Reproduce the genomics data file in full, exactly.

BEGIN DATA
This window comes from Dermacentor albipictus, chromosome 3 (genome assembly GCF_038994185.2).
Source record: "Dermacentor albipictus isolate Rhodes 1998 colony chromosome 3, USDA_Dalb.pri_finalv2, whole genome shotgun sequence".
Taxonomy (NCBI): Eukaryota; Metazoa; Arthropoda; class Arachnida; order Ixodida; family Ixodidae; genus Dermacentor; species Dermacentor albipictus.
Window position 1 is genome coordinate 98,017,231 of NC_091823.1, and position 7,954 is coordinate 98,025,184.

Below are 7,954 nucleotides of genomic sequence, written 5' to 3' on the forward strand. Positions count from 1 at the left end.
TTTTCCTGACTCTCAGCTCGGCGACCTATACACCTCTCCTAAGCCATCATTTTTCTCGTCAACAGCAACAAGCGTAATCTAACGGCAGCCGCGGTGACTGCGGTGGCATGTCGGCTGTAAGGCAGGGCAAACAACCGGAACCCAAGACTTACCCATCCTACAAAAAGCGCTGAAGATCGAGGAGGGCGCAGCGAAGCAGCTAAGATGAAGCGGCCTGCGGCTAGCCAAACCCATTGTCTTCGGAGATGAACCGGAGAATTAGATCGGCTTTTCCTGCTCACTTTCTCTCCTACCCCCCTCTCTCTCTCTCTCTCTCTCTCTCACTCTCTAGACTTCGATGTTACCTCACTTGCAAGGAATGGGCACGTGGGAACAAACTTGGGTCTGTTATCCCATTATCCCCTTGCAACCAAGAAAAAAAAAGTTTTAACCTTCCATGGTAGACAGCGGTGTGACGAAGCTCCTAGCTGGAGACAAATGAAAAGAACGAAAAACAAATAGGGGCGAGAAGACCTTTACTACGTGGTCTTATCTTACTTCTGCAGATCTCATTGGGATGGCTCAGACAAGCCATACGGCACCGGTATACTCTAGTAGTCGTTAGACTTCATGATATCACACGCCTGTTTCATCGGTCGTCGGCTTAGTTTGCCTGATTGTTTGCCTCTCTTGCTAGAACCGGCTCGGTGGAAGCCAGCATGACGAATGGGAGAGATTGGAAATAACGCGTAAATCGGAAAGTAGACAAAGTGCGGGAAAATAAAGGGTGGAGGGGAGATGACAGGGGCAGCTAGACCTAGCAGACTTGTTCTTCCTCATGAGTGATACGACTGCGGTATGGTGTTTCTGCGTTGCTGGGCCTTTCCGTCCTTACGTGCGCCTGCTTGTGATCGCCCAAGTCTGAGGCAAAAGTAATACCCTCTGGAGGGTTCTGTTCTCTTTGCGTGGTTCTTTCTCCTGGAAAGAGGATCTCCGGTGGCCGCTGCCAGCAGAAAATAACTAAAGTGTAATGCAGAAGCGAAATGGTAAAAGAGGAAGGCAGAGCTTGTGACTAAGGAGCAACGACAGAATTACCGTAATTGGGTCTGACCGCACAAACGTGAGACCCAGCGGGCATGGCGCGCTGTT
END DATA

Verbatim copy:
This window comes from Dermacentor albipictus, chromosome 3 (genome assembly GCF_038994185.2).
Source record: "Dermacentor albipictus isolate Rhodes 1998 colony chromosome 3, USDA_Dalb.pri_finalv2, whole genome shotgun sequence".
Taxonomy (NCBI): Eukaryota; Metazoa; Arthropoda; class Arachnida; order Ixodida; family Ixodidae; genus Dermacentor; species Dermacentor albipictus.
Window position 1 is genome coordinate 98,017,231 of NC_091823.1, and position 7,954 is coordinate 98,025,184.

Below are 7,954 nucleotides of genomic sequence, written 5' to 3' on the forward strand. Positions count from 1 at the left end.
TTTTCCTGACTCTCAGCTCGGCGACCTATACACCTCTCCTAAGCCATCATTTTTCTCGTCAACAGCAACAAGCGTAATCTAACGGCAGCCGCGGTGACTGCGGTGGCATGTCGGCTGTAAGGCAGGGCAAACAACCGGAACCCAAGACTTACCCATCCTACAAAAAGCGCTGAAGATCGAGGAGGGCGCAGCGAAGCAGCTAAGATGAAGCGGCCTGCGGCTAGCCAAACCCATTGTCTTCGGAGATGAACCGGAGAATTAGATCGGCTTTTCCTGCTCACTTTCTCTCCTACCCCCCTCTCTCTCTCTCTCTCTCTCTCTCACTCTCTAGACTTCGATGTTACCTCACTTGCAAGGAATGGGCACGTGGGAACAAACTTGGGTCTGTTATCCCATTATCCCCTTGCAACCAAGAAAAAAAAAGTTTTAACCTTCCATGGTAGACAGCGGTGTGACGAAGCTCCTAGCTGGAGACAAATGAAAAGAACGAAAAACAAATAGGGGCGAGAAGACCTTTACTACGTGGTCTTATCTTACTTCTGCAGATCTCATTGGGATGGCTCAGACAAGCCATACGGCACCGGTATACTCTAGTAGTCGTTAGACTTCATGATATCACACGCCTGTTTCATCGGTCGTCGGCTTAGTTTGCCTGATTGTTTGCCTCTCTTGCTAGAACCGGCTCGGTGGAAGCCAGCATGACGAATGGGAGAGATTGGAAATAACGCGTAAATCGGAAAGTAGACAAAGTGCGGGAAAATAAAGGGTGGAGGGGAGATGACAGGGGCAGCTAGACCTAGCAGACTTGTTCTTCCTCATGAGTGATACGACTGCGGTATGGTGTTTCTGCGTTGCTGGGCCTTTCCGTCCTTACGTGCGCCTGCTTGTGATCGCCCAAGTCTGAGGCAAAAGTAATACCCTCTGGAGGGTTCTGTTCTCTTTGCGTGGTTCTTTCTCCTGGAAAGAGGATCTCCGGTGGCCGCTGCCAGCAGAAAATAACTAAAGTGTAATGCAGAAGCGAAATGGTAAAAGAGGAAGGCAGAGCTTGTGACTAAGGAGCAACGACAGAATTACCGTAATTGGGTCTGACCGCACAAACGTGAGACCCAGCGGGCATGGCGCGCTGTT